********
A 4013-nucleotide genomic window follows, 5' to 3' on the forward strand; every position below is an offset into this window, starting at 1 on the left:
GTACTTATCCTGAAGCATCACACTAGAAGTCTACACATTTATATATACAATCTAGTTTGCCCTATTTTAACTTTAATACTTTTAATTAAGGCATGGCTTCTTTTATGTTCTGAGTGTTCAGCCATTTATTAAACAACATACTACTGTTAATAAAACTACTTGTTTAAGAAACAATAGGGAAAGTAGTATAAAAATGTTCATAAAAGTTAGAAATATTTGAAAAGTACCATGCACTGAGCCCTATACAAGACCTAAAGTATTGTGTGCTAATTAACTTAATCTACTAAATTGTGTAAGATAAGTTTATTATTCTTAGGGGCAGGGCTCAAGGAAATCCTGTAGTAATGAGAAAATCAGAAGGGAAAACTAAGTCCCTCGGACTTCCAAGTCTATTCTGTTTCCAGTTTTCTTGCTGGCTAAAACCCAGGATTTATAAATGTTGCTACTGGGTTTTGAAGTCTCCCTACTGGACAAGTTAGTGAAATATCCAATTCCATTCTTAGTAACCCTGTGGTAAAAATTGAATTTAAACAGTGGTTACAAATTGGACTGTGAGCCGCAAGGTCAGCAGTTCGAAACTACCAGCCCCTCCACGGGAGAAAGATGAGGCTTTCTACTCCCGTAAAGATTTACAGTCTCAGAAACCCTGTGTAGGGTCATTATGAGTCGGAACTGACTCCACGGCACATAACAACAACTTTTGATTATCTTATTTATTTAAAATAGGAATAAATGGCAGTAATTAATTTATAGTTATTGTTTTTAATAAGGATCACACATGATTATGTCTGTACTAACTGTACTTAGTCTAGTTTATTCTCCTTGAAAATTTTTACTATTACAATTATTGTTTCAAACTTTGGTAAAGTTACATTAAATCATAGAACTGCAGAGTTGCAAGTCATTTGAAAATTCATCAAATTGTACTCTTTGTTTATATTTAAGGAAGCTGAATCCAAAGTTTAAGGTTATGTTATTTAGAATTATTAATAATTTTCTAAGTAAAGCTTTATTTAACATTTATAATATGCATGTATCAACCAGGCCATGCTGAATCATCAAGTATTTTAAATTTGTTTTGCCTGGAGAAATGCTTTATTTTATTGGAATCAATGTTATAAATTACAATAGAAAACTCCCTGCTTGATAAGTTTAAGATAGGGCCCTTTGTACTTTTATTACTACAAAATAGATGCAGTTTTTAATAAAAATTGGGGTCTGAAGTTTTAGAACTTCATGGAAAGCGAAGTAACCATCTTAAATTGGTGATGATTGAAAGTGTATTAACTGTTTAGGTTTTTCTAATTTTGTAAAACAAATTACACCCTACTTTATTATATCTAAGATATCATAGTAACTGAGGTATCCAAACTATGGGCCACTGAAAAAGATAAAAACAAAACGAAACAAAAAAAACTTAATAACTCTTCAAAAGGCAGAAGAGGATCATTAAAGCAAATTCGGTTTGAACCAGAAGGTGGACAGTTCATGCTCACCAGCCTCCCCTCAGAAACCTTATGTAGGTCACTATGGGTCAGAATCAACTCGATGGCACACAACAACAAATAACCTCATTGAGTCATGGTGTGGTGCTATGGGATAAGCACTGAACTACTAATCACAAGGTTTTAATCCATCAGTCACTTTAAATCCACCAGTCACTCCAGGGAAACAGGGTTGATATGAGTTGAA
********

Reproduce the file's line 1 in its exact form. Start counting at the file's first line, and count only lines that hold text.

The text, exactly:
A 4013-nucleotide genomic window follows, 5' to 3' on the forward strand; every position below is an offset into this window, starting at 1 on the left: